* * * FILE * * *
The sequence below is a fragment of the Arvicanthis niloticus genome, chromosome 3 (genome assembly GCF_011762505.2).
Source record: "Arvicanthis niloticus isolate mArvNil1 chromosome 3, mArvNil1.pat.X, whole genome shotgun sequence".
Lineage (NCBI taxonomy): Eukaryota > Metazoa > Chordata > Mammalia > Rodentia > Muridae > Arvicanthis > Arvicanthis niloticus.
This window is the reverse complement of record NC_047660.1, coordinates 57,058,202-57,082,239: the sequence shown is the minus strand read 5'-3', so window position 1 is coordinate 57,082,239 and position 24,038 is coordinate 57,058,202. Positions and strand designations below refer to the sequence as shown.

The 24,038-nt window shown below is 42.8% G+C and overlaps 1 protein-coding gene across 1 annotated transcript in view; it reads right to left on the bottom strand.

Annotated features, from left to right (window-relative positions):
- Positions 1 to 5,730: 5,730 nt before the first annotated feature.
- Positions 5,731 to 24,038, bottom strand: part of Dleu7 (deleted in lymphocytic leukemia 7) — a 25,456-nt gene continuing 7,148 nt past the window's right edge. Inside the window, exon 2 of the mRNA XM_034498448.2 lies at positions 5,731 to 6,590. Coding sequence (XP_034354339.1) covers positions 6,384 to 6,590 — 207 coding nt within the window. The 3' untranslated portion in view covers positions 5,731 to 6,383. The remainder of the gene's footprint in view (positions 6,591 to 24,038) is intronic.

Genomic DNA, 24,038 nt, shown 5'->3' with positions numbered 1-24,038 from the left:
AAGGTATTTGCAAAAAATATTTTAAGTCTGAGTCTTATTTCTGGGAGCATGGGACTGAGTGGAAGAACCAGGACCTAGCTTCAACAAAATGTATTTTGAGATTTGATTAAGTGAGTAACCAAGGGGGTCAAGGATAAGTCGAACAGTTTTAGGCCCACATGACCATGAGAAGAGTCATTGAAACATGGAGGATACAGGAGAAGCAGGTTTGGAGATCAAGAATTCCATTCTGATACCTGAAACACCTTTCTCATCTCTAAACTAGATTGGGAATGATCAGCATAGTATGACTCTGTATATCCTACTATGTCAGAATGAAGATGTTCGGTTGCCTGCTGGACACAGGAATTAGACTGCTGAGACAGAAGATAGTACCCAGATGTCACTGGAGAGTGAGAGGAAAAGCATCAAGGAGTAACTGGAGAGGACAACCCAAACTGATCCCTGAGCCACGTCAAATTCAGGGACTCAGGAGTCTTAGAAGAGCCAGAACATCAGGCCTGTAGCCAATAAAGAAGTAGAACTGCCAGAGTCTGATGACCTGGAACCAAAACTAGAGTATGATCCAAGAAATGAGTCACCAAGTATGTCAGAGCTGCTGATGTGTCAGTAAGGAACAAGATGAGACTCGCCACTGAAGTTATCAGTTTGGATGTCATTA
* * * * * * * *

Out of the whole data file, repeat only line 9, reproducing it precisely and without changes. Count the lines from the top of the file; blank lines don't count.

Genomic DNA, 24,038 nt, shown 5'->3' with positions numbered 1-24,038 from the left: